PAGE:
This week (16th September) a new book in the Ranger’s Apprentice series will be released. The Tournament at Gorlan: The Early Years Book One is an ‘origin’ story, set before the events of The Ruins of Gorlan.
John Flanagan’s series has been phenomenally popular not only in Australia but around the world.
In fact, the world seems to love our fantasy writers: Isobelle Carmody, Scott Westerfeld, Margo Lanagan and Sean Williams are just a few of the authors whose books have garnered many international fans.
Here are three Australian series for primary school and “middle” readers, which are also loved overseas:
Ranger’s Apprentice by John Flanagan
John Flanagan’s books (the Ranger’s Apprentice and Brotherband series) have sold over 8 million copies worldwide. The Ranger’s Apprentice series has now been sold to eighteen countries and appeared on the New York Times bestseller list.
The series is much loved by boys (particularly) and girls for its fantastic action sequences and vividly detailed battles, as well as its classic ‘good versus evil’ theme and imagined historical setting based on the British Isles.
Flanagan used to write for TV, and that’s reflected in his strong plotting and story structure. He originally conceived of Ranger’s Apprentice for his then twelve-year-old reluctant reader son: he wanted to prove that reading was fun (and that heroes aren’t necessarily big, muscly types).
Will is small for his age, but agile and energetic. All his life, he has dreamed of becoming a great knight like the father he never knew, so he is devastated when he is rejected as an apprentice to Castle Redmont’s Battleschool. Instead he is apprenticed to Halt, the mysterious Ranger whose uncanny ability to move unseen is thought to be the result of black magic.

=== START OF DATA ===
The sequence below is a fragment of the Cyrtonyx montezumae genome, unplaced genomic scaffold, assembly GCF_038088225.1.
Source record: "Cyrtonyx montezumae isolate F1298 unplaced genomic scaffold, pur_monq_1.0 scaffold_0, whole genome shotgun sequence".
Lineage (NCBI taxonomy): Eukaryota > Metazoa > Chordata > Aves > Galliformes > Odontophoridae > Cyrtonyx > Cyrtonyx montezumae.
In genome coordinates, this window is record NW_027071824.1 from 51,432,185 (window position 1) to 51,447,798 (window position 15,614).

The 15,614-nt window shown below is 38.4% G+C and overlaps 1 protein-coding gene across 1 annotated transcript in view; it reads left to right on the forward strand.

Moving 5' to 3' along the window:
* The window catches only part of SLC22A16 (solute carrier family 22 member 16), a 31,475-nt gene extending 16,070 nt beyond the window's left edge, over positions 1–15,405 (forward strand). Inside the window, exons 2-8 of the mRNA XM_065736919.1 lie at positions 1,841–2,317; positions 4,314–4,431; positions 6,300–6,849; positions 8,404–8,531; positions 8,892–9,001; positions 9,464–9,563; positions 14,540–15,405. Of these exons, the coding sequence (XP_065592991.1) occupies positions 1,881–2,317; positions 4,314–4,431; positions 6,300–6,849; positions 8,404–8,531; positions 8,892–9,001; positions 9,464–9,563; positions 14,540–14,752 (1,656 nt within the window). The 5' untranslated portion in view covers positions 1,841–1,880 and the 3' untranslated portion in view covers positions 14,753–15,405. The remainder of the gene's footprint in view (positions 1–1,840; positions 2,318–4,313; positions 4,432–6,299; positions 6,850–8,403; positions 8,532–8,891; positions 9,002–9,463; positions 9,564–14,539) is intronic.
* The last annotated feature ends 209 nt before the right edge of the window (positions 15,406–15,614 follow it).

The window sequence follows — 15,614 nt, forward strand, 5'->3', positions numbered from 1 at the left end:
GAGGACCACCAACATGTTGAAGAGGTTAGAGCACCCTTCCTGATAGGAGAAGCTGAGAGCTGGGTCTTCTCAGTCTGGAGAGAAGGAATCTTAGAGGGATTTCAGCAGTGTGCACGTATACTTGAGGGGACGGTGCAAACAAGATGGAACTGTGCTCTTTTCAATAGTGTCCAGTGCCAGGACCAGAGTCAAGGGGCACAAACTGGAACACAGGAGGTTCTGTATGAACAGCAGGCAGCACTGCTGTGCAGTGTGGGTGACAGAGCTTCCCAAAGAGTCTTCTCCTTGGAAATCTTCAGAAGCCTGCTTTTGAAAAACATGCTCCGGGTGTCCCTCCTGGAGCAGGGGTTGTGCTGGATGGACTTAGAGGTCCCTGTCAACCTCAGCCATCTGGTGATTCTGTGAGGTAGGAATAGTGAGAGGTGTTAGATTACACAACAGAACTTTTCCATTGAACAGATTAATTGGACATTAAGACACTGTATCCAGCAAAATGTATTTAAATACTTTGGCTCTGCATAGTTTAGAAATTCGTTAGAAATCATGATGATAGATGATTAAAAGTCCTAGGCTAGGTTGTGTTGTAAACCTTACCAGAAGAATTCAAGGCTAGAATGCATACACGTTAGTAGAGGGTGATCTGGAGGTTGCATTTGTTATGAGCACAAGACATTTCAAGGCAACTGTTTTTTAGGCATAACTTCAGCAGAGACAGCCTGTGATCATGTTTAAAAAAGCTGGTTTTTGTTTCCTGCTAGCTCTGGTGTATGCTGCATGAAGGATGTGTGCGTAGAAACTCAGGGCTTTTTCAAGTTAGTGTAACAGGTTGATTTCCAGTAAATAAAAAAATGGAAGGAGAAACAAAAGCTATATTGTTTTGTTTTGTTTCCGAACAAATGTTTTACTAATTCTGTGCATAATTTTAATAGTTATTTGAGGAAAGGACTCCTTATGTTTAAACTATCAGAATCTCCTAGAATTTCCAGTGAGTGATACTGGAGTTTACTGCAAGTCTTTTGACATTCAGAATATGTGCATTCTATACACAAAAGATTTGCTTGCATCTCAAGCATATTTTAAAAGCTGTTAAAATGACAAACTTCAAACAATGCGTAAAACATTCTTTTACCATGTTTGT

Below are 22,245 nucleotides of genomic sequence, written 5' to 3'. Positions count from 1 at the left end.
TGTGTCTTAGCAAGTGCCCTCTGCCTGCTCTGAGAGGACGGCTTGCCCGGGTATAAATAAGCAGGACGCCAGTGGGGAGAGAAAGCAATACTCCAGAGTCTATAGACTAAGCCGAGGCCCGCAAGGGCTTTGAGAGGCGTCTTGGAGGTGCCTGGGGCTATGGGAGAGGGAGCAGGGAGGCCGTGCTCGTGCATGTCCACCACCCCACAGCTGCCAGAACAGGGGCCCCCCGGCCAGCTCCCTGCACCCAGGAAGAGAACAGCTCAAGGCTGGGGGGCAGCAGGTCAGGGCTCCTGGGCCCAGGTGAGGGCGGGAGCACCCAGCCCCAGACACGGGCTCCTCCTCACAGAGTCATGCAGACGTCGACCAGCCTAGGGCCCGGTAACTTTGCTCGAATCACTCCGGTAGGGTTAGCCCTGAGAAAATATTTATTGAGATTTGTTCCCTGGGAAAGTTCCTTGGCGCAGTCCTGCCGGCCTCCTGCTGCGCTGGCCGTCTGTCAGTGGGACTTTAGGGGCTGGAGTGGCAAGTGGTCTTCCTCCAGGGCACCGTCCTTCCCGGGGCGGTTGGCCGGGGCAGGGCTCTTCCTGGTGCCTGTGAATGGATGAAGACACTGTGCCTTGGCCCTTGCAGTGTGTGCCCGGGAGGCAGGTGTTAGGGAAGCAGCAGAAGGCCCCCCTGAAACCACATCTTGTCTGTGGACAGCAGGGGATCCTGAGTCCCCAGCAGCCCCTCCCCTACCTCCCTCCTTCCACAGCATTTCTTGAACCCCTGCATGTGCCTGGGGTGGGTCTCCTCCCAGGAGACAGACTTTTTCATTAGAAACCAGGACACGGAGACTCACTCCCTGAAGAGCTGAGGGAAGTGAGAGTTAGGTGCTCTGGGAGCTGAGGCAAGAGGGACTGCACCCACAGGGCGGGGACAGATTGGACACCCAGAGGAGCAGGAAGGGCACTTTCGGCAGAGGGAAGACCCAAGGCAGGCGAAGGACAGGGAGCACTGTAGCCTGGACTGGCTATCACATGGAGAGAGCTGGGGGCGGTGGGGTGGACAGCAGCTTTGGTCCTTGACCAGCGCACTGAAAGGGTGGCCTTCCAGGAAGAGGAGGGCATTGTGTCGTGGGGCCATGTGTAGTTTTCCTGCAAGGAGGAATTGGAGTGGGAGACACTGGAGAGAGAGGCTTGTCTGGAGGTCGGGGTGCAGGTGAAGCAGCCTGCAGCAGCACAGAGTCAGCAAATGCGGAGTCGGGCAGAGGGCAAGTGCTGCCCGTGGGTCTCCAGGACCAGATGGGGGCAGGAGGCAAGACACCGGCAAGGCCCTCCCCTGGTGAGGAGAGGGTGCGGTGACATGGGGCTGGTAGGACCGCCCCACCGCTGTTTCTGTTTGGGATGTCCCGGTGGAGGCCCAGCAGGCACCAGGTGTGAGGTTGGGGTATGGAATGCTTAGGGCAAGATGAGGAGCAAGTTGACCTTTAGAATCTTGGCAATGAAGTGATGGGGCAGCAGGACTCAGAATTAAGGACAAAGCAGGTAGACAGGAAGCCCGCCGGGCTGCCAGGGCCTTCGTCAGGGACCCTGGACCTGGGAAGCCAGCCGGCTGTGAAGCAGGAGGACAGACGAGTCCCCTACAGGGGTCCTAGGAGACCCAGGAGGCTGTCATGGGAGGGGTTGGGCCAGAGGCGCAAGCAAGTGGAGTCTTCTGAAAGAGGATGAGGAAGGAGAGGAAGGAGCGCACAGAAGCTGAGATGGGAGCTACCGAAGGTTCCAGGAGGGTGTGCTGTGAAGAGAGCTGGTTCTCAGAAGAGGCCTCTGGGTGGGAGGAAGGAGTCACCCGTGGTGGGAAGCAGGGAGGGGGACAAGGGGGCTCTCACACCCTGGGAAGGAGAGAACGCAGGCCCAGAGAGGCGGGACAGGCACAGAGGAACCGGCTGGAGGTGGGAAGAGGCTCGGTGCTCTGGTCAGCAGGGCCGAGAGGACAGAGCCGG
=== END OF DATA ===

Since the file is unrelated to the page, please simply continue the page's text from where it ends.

Reluctantly, Will learns to use a Ranger’s secret weapons: a bow and arrow, a mottled cloak and a stubborn little pony. It may not be the sword and battlehorse he longs for, but when Will and Halt set out on a desperate mission to prevent the assassination of the King, Will finds that a Ranger’s weapons are not so useless after all . . .
Ranger’s Apprentice around the world.
From left to right, covers from The Czech Republic, Korea and the Netherlands and the brand new Australian cover for The Tournament at Gorlan. Which do you prefer?
The Keys to the Kingdom by Garth Nix
Over 5 million copies of Garth Nix’s fantasy books have been sold worldwide and his work has been translated into 37 languages. Nix tours the US and UK regularly, speaking to librarians and educators about his books for young people and attending fantasy conventions and conferences to meet adult fans of his iconic Old Kingdom (Sabriel) series and other work.
One of our favourite Nix series is The Keys to the Kingdom, a clever seven-part sequence which moves between our world and other realms.
More challenging reads than the other two series featured here, The Keys to the Kingdom books are suspenseful, often witty, and rich with detail. They feature two wonderful lead characters: shy, asthmatic schoolboy and unlikely hero Arthur and capable, determined, stubborn and irreverent Suzy Blue – a denizen of the other worlds.